Reaching Out to Freshmen


Winta Tekle, Reporter

At the surface level, it may seem Mr. Mack, Sahuaro’s In-school Suspension Interventionist, is only focused on just that, but that doesn’t stop him from connecting to the rest of the students attending. “What I do here is two-fold. I think of it as what I do and what I should be doing,” he explains.

I had the honor of interviewing him about a new initiative to reach and aid incoming freshmen. Here’s the gist of it all: he asked upperclassmen who he believed would be exemplary mentors, and stationed them in all the hallways to help any lost freshmen the first two days of school. From here, they introduce and establish themselves as a friendly face they can ask questions to. “We had upperclassmen mentors who had a chance to speak to potential incoming freshmen, on a peer to peer level, with what might be expected of them at Sahuaro. And be able to look up to you [upperclassmen] for questions, how they should comport themselves, using yourselves [upperclassmen] as examples,” he stressed, emphasizing the importance of peer-to-peer trust and communication.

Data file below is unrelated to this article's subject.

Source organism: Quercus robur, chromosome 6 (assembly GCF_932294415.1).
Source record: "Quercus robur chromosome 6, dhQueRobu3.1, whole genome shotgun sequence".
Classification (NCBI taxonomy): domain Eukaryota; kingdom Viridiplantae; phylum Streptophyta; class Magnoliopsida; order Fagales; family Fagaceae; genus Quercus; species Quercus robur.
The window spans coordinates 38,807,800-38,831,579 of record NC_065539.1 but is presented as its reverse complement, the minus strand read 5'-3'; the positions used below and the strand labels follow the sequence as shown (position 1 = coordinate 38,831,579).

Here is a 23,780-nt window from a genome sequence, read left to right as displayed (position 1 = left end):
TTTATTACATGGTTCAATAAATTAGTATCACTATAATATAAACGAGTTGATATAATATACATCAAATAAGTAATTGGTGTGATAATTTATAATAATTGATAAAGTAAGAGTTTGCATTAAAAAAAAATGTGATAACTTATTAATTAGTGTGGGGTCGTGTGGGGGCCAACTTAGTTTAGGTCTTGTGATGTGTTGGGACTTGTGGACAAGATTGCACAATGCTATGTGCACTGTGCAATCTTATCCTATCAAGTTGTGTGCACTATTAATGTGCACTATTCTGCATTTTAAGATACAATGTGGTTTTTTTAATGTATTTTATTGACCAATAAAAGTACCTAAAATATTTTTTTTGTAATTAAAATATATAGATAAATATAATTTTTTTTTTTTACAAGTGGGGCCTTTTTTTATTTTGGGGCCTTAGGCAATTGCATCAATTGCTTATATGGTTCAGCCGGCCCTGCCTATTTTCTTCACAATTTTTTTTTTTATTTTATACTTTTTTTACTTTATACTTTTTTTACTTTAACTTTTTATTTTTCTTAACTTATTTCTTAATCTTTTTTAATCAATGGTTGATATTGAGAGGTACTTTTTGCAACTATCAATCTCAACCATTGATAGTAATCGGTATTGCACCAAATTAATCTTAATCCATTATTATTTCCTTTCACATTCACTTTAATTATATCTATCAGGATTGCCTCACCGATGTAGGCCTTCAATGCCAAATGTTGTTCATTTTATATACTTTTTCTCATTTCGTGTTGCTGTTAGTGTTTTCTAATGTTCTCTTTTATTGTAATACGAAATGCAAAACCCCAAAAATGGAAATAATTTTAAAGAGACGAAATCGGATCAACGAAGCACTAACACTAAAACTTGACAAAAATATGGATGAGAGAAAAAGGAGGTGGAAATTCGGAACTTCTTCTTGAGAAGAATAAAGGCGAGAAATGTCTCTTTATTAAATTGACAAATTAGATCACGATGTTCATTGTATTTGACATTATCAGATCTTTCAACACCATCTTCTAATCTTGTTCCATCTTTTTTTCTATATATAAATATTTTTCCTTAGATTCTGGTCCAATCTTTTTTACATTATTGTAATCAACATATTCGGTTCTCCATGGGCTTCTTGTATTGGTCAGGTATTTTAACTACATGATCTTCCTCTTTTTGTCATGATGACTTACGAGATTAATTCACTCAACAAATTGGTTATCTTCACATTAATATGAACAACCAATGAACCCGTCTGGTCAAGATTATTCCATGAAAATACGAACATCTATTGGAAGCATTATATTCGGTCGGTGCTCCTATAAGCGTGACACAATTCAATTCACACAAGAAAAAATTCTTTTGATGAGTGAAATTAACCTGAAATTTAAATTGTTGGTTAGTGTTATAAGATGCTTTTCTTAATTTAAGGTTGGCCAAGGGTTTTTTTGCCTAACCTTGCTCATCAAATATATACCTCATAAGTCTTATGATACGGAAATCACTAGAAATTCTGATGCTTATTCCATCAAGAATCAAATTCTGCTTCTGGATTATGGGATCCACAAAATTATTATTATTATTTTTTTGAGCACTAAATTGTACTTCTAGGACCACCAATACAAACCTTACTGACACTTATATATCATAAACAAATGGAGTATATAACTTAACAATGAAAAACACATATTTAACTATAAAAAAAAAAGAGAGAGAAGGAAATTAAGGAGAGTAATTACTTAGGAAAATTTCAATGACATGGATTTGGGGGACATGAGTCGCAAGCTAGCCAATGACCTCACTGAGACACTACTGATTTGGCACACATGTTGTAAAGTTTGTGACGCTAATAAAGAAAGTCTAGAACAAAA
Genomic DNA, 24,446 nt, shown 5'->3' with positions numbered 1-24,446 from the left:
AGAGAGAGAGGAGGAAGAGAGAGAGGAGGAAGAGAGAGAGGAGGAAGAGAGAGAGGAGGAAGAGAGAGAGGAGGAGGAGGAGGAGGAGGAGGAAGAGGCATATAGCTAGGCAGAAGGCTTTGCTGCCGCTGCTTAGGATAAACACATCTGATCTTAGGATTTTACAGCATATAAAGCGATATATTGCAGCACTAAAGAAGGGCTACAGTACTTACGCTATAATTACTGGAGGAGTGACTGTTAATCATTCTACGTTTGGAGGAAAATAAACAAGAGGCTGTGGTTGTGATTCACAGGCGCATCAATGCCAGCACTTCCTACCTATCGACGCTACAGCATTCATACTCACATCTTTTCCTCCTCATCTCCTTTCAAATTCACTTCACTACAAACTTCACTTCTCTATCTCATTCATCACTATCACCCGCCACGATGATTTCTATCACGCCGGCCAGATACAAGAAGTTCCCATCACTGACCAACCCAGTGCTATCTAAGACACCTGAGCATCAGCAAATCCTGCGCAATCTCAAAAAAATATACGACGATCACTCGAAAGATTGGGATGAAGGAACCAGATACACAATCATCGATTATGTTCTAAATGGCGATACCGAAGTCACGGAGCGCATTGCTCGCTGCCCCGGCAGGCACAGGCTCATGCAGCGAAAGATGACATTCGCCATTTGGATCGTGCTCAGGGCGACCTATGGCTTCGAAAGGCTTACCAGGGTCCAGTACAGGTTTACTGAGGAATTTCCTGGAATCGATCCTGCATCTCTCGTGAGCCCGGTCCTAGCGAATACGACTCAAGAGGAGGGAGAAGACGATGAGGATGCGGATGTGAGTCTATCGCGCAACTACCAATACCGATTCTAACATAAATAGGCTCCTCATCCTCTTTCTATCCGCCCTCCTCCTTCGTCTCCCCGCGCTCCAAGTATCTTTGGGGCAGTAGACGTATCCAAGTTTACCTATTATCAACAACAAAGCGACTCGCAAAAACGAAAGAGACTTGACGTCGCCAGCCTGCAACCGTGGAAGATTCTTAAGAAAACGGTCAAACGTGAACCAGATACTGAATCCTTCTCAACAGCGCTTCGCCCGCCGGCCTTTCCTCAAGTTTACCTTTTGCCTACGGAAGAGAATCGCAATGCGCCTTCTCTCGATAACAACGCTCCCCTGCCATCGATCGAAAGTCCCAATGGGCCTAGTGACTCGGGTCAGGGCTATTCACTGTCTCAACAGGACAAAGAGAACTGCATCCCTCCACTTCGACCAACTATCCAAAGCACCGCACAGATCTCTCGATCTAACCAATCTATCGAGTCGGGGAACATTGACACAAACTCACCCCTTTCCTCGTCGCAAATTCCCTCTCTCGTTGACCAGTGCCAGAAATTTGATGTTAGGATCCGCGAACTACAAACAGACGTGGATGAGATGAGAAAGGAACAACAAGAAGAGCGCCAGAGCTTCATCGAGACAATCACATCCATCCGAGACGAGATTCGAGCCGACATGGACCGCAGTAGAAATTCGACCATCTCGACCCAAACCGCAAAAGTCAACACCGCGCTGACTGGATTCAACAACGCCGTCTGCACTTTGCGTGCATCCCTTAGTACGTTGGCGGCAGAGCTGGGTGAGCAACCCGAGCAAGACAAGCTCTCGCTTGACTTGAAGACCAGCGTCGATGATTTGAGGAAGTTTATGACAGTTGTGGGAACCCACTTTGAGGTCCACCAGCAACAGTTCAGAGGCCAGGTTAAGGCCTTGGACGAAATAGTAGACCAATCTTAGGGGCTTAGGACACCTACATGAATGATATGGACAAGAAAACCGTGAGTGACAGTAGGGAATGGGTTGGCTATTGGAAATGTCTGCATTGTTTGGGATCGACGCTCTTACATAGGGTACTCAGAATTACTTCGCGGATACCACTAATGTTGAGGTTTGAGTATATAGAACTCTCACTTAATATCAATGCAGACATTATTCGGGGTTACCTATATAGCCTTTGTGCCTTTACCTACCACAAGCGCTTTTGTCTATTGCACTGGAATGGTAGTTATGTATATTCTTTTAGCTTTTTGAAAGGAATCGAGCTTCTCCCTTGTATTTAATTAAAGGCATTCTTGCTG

“Peer-to-peer is much more powerful than say, grown adults,” he states, and he’s completely right. Sahuaro should be a safe place for students to voice questions and concerns, and that begins with our student body. He puts it like this: “I’d rather have 1% of 100 people’s effort than 100% of my mine. If I got all you out there giving 1% of the effort I would give, it’s much better than me trying to be all things to everyone.” Mr. Mack’s gone above and beyond, but why? Simply put, he states that “somebody was that for me when I was a kid.” He’s decided to give back to the Sahuaro community in more ways than one. 

As one of Mr. Mack’s liaisons, I tried to help anyone I saw who looked lost. Walking up and down the bustling hallways had me reminiscing about my freshman year, and suddenly everything felt full circle. Committing these acts of kindness are simple, and should be something all of us strive to do.